Years may have rolled by, but these artists retain their inability to be dull. There was apparently originally some idea of having the original Dadaists sign a new Dada Manifesto for inclusion of this book. It fell apart when the Dadaists couldn’t even agree on how they came up with the name Dada. The entire point of the name was, they all agree, to create an entirely meaningless name for the movement. But who actually created the meaningless name they used is something that is still hotly contested. That’s somehow a perfect summation of the movement itself: tempers flaring and controversy exploding over something that is, by its own admission, meaningless.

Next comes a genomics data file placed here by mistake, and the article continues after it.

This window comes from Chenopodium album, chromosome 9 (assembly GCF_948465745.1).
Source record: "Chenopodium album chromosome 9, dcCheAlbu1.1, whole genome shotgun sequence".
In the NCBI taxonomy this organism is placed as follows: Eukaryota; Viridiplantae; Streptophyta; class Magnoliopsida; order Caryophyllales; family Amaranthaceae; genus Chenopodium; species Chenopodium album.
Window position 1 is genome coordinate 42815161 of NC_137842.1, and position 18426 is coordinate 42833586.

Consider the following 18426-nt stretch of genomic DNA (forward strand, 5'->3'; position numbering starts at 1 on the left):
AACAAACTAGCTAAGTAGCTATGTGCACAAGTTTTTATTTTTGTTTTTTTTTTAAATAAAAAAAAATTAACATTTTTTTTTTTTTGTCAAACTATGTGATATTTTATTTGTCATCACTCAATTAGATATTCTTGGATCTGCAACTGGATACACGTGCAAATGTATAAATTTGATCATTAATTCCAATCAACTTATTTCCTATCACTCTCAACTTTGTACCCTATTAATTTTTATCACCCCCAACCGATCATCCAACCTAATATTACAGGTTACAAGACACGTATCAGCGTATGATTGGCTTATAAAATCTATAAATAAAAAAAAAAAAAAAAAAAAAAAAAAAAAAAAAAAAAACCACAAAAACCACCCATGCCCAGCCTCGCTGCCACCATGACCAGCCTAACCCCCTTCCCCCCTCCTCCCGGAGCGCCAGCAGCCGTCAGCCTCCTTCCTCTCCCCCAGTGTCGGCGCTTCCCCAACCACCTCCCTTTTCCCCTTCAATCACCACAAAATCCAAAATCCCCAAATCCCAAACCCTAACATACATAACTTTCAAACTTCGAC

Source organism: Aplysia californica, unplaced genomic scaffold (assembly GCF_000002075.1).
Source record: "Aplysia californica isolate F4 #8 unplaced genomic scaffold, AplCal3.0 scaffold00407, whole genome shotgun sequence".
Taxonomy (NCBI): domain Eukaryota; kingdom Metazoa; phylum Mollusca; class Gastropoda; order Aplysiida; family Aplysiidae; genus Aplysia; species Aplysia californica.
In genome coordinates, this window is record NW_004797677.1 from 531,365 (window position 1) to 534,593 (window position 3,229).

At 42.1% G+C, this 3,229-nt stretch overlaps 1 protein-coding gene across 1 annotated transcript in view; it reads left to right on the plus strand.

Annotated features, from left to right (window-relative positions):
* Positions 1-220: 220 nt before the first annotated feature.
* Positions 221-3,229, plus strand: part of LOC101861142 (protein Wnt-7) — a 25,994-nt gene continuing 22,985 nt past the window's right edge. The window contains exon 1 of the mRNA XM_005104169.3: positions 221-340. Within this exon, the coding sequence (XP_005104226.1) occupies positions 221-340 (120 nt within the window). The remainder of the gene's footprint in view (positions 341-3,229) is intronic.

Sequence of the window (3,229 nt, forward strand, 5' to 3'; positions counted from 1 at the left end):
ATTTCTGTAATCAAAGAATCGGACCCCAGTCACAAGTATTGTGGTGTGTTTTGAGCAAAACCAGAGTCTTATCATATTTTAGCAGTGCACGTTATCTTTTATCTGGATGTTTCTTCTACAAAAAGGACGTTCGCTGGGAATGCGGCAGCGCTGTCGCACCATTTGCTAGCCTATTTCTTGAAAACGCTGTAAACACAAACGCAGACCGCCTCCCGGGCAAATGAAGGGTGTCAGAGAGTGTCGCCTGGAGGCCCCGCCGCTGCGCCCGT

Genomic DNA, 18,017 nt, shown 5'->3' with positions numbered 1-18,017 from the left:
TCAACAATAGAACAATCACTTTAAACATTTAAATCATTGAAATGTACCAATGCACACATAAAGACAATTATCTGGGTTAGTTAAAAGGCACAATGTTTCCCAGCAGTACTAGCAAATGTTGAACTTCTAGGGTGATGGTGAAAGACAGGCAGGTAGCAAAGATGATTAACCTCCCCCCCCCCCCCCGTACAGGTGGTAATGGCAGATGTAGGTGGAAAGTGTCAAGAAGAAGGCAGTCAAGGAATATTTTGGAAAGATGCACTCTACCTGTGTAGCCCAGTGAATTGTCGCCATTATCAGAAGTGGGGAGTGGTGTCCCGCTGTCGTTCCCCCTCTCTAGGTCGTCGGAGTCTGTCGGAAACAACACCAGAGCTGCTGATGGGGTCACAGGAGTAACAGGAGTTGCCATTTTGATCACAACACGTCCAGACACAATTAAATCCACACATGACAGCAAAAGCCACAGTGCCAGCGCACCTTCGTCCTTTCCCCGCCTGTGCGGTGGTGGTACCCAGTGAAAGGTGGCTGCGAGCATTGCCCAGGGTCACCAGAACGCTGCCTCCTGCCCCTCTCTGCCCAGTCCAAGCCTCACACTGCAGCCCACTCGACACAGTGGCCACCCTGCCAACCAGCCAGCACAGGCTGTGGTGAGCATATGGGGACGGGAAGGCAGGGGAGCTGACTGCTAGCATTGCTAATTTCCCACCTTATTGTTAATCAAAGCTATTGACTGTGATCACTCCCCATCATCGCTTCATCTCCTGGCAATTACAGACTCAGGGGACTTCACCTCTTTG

It’s still an exhilarating experience to hang out with these maniacs. Tristan Tzara says he’s writing a Manifesto for Dada and then simply repeats the word “roar” one hundred & forty-seven times. Marcel Duchamp submits a urinal to an exhibition art show. Arthur Cravan, a professional boxer, publishes a review of an art show where he compares the paintings to, among other things, watching a farmer “pour kerosene on a cow’s ass-hole.” Kurt Schwitters writes a play that calls for living people to be used as the backdrop and the main characters to be two locomotives. Erik Satie forces himself to wake up every Tuesday at 3:19 A.M. for no reason at all. And then Hans Arp, most ridiculously of all, writes a piece entitled “Dada Was Not a Farce.” What was the madness that compelled these men (and a few women too) to create a movement dedicated, above all, to thumbing the nose at social norms? Was it the chaos of the Great War that lead these individuals to a movement where chaos was a raison d’etre? Were they simply reflecting back the madness they felt that the times cast upon them? Does any of it stand up as actual art? Some of it, I think, actually does. Some of it, undeniably, does not. But what the Dadaists did more than anything else was to simply move the boundaries, to push against the limits, to fly by all nets, in their quest to create something that would speak to their times. That pushing, that pulling, that stretching is why art exists. One does not have to believe that someone taking several minutes to recite a poem that consists entirely of the letter “W” is necessarily art to be glad that it’s happened. What Dada is about is creating a world where anything can, and most everything does, happen. The spirit of spontaneity and insanity burns bright still through these exciting texts. There are moments in this book that are infuriating and moments that are baffling. There are no moments at all that are dull and, while one simply can’t ascribe whole-heartedly to the Dadaist philosophy (in part because there isn’t really one to be ascribed to), there’s still something to be said for an art that is confrontational, aggressive, and absolutely, completely free. The Dadaists don’t, as they thought they did, replace a contemplative stroll through a gallery packed with the old masters; that is still as vibrant and beautiful an experience as it ever was. But after spending a lot of time in hushed reverence and quiet respect, it’s a beautiful thing to stand up and shout, as Tristan Tzara does in one of his manifestos, that “2 = three.” May the spirit never die. To quote Tzara one more time, “Take a good look at me! I am an idiot, I am a clown, I am a faker.” To be Dada is really nothing more or less than that: to acknowledge that the artist is all of those things and still worth looking at.